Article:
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Report targets dams

Published Oct 26, 2003


The National Research Council's final report last week put a spotlight on dams throughout the Klamath Basin.

The 12-member committee of scientists recommended:

n Removal of Chiloquin Dam on the Sprague River.

n Removal or improvements for better fish passage at small dams and diversions throughout the Klamath River tributaries.

n Evaluations of Iron Gate Dam on the river itself and of Dwinnell Dam on the Shasta River.

It also recommended a three-year shutdown of the Iron Gate Hatchery, which produces mostly chinook salmon, to see how native cohos would benefit if they didn't have to compete against so many chinook.

William Lewis chaired the committee and is professor of lake science at the University of Colorado in Boulder. He said Chiloquin Dam blocks about 90 percent of the original spawning areas used by suckers in Upper Klamath Lake.

"While some of this historical spawning area may be degraded, removal of the dam will give the fish easy access to it for the first time in decades, and therefore could increase the number of larvae that ultimately reach Upper Klamath Lake," he said in an e-mail.

Downstream, he said, coho could benefit from the removal of Iron Gate Dam on the Klamath River just past the Oregon-California Border and of Dwinnell Dam on the Shasta River.

He said Iron Gate Dam blocks coho habitat to some significant tributaries that now empty into Iron Gate Reservoir, and Dwinnell Dam blocks about 20 percent of the coho habitat on the Shasta.

"We cannot forecast the exact effect of removal of dams on the coho," he said. "We do think the overall effect could be substantial, however."

So far, news of the Council's recommendation is still trickling down to those who could be affected.

Kim Rushton, manager of the Iron Gate fish hatchery, said he heard and read about the recommendation of closing the hatchery, but he hadn't seen the Council's report yet.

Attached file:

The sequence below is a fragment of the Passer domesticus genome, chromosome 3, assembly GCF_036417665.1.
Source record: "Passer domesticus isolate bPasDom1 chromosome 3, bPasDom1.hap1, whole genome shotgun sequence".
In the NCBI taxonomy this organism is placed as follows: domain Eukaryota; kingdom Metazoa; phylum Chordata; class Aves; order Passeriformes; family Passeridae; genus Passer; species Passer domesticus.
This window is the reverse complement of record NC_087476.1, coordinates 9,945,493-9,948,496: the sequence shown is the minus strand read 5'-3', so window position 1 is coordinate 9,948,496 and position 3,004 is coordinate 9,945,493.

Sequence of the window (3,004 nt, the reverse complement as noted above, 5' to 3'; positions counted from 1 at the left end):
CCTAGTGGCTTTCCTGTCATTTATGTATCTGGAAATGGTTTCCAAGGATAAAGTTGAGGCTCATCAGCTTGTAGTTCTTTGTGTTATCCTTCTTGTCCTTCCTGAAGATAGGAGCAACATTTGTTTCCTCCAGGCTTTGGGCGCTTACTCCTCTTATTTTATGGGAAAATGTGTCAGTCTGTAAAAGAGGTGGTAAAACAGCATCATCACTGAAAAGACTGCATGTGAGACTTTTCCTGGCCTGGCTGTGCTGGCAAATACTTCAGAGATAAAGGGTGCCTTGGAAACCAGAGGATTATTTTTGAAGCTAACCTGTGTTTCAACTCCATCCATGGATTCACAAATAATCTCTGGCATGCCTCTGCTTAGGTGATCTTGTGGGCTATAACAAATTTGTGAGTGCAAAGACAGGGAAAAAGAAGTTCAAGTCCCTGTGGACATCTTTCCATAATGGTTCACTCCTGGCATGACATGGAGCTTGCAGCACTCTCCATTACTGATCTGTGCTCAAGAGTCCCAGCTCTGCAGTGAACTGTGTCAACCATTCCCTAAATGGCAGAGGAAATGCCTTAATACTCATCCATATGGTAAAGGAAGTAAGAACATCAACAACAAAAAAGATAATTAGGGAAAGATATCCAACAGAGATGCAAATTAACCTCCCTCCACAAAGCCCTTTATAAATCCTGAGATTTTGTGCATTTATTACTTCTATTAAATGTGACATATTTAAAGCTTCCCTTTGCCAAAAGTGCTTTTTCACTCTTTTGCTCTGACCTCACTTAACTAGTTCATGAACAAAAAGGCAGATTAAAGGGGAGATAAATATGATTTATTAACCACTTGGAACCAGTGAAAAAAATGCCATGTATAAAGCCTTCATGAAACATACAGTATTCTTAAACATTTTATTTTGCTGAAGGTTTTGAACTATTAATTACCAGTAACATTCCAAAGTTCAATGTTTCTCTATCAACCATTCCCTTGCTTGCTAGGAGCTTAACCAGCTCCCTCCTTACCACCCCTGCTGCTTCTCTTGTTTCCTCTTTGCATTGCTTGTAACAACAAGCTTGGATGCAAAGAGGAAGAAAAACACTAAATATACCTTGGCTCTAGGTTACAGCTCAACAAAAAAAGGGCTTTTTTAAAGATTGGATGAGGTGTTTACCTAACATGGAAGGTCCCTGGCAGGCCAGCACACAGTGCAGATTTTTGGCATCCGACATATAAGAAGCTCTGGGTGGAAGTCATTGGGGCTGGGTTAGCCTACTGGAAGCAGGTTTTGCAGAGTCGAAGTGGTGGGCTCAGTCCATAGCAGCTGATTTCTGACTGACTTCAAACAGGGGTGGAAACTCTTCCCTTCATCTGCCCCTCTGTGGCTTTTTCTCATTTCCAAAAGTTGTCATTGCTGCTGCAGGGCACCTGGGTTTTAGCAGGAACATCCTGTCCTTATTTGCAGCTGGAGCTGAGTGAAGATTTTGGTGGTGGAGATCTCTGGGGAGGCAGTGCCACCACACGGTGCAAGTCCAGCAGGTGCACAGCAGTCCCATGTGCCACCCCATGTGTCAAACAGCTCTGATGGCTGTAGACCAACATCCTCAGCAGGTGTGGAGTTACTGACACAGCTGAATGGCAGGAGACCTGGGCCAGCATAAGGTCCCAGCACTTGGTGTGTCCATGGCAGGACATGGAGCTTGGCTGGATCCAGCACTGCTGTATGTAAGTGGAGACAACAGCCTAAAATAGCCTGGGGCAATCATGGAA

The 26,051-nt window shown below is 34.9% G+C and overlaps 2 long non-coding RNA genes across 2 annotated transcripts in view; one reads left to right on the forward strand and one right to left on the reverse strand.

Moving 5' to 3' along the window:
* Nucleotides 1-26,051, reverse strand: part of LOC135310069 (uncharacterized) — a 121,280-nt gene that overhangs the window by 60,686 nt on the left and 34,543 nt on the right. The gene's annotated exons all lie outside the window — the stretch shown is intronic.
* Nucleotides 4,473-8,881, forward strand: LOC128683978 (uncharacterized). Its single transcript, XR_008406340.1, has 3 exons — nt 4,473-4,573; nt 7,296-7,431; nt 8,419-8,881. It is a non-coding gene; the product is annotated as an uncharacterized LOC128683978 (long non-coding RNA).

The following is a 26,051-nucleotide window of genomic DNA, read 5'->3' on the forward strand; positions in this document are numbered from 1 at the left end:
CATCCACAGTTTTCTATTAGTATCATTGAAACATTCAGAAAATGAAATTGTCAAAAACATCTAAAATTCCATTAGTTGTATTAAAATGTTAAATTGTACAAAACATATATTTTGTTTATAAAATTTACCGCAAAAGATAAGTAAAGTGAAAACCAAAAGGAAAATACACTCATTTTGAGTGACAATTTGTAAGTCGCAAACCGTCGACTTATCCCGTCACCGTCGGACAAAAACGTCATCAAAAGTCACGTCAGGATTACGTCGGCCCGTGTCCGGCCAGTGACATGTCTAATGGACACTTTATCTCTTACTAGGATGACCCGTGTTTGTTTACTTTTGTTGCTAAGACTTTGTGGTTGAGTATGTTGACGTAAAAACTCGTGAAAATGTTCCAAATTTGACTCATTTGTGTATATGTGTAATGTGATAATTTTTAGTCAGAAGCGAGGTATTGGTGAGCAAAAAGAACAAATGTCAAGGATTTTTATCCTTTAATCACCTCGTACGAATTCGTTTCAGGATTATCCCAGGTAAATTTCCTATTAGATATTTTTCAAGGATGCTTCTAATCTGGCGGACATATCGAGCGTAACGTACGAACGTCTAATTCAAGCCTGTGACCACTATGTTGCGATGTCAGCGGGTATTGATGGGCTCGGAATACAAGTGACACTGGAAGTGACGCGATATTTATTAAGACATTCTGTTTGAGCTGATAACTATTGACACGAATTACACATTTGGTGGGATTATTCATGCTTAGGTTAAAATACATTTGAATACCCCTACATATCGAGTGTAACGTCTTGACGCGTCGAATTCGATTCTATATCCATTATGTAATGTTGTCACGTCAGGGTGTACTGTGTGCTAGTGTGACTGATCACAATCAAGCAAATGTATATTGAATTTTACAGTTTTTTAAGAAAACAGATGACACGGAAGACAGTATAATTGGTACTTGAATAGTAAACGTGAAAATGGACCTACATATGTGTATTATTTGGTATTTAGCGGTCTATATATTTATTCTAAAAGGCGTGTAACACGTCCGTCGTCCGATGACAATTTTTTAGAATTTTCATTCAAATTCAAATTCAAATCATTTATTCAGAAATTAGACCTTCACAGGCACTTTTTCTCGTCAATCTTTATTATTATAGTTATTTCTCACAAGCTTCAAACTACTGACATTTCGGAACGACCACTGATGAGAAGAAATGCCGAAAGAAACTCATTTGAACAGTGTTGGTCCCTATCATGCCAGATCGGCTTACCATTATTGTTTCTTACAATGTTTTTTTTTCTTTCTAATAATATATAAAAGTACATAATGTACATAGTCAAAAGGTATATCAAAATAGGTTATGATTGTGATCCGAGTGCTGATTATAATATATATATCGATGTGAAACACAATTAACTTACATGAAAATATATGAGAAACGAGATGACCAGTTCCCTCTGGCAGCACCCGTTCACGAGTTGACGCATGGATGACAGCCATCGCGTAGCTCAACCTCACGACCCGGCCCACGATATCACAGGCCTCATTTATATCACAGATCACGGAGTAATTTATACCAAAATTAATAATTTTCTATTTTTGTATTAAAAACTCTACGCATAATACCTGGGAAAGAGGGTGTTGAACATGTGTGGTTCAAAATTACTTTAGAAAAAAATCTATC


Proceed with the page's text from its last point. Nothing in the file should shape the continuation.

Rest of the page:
"We basically just heard of this," he said.

He said the hatchery produces six million chinook salmon a year, about five million of which are released as fry in the spring, the rest released as yearlings in the fall.

The hatchery also puts out 75,000 coho yearlings and 200,000 steelhead trout yearlings, both in the spring.

"The reason we are here is to mitigate for the lost spawning area above Iron Gate Dam," he said.

He said the hatchery workers try to time the release of the hatchery fishes so they will have the least impact on wild runs.

To meet the production goals, the hatchery needs about 8,000 chinook to come back each year, Rushton said.

Glen Spain of the Pacific Coast Federation of Fishermen's Associations said that although the group has also called for a study of the viability of Iron Gate Dam, it doesn't want the hatchery to be shut down.

"I don't think it is practical to close the hatchery for three years," he said, "but there does need to be some study of how the hatchery fish affect the native runs."

He said 40 to 50 percent of the chinook on the Klamath River come from the hatchery. These fish are an important part of the catch for commercial fishermen up and down the Northern California and Oregon coasts.